Iranian FM conciliatory ahead of new round of talks

Mohammad Javad Zarif posts video in which he stresses right to nuclear power, urges West to ‘seize opportunity’

Stuart Winer is a breaking news editor at The Times of Israel.

A day before a new round of multilateral negotiations over Iran’s rogue nuclear program, the Iranian foreign minister asserted the inalienability his country’s right to nuclear power but nevertheless assessed that a deal with the US and its allies was likely.

Mohammed Javad Zarif — in a five-minute clip published Tuesday on YouTube in a variety of languages — said that Iran, like other nations, had a right to self-determination that included the right to choose nuclear power for clean energy. After stressing that his country’s nuclear program was not for military purposes, as Israel and the West allege, Zarif spoke of the “historic opportunity” presented by the talks.

“What is dignity, what is respect?” he asked in the video. “Is there a price?”

“Imagine being told that you cannot do what everyone else is doing allowed to do,” he continued. “We are all endowed with free will, the ability to determine our destiny. Nuclear energy is not about joining a club or threatening others. Nuclear energy is about a leap, a jump toward deciding our own destiny rather than allowing others to decide for us.”

The minister added that for Iran, nuclear energy was a way to stop using oil and generate clean power instead. “What would you do if you were told this is not an option?” he said. “Would you back down?”

Hinting at the immense pressure brought to bear on Iran by world powers seeking to ensure, by capping Tehran’s uranium enrichment program, that it doesn’t obtain nuclear weapons, Zarif argued that there were alternatives to the current standoff.

“The choice is not submission or confrontation,” he said, before going on to allude to recent Iranian elections, which saw the rise of a relatively moderate president, Hassan Rouhani. “This past summer our people chose constructive engagement through the ballot, and through this they gave the world a historic opportunity to change course. To seize this unique opportunity we need to accept equal footing and choose a path based on mutual respect and recognition of the dignity of all peoples.”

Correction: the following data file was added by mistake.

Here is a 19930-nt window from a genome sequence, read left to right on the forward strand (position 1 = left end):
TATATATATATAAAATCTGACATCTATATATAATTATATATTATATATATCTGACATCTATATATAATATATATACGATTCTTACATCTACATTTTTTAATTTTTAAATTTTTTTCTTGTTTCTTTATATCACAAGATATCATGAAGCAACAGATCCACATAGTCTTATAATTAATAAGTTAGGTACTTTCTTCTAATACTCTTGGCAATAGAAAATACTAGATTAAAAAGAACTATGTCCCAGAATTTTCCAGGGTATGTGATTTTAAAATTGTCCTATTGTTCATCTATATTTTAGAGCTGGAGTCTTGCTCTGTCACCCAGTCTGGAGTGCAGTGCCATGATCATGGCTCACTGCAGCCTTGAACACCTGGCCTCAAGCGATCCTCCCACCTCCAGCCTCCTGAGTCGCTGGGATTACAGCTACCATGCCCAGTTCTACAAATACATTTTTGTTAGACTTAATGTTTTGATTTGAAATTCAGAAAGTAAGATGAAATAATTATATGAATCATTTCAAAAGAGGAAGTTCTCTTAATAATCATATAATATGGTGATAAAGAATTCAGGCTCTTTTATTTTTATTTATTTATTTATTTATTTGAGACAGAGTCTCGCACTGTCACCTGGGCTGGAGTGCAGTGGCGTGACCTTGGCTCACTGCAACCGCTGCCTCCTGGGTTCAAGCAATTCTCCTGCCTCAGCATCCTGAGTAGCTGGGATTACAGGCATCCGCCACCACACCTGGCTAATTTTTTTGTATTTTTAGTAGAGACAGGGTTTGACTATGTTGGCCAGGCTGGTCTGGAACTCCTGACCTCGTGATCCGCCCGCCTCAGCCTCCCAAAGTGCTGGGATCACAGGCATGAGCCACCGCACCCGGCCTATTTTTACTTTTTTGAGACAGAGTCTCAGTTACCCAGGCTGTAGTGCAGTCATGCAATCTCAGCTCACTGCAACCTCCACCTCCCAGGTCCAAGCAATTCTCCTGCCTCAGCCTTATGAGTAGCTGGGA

The United States has led a global campaign of sanctions on Iran that has had a crippling effect on the latter’s economy. Recently, the Obama administration has proposed an interim nuclear deal wherein Iran would receive some sanctions relief in exchange for curbing its enrichment program. In an apparent reference to Washington, Zarif noted that strength on the international stage did not grant a country the right to interfere in another country’s affairs.

“No power, however strong, can determine the fate of others,” he said. “This is no longer an option… We either win together or lose together.”

Zarif’s statements came as Iran prepared for another round of talks with the US, Britain, France, Russia, China, and Germany, which are seeking a deal that will ensure Iran can’t manufacture atomic weapons. In addition to scaling back its uranium enrichment and stockpiles of the material, world powers also want Iran to halt construction of a heavy water facility that could produce plutonium, another potential track for nuclear weapons manufacturing. Iran is negotiating for a relaxing of sanctions to give its economy some breathing room while insisting on its right to enrich uranium.

At a previous round of talks in Geneva earlier this month, the two sides came close to signing an interim deal, but talks were eventually scuttled, reportedly over France’s objection to the terms of the proposal.

One version of Zarif’s video was in Persian, despite the fact that Iranian censorship has blocked YouTube in Iran, along with other Google websites.

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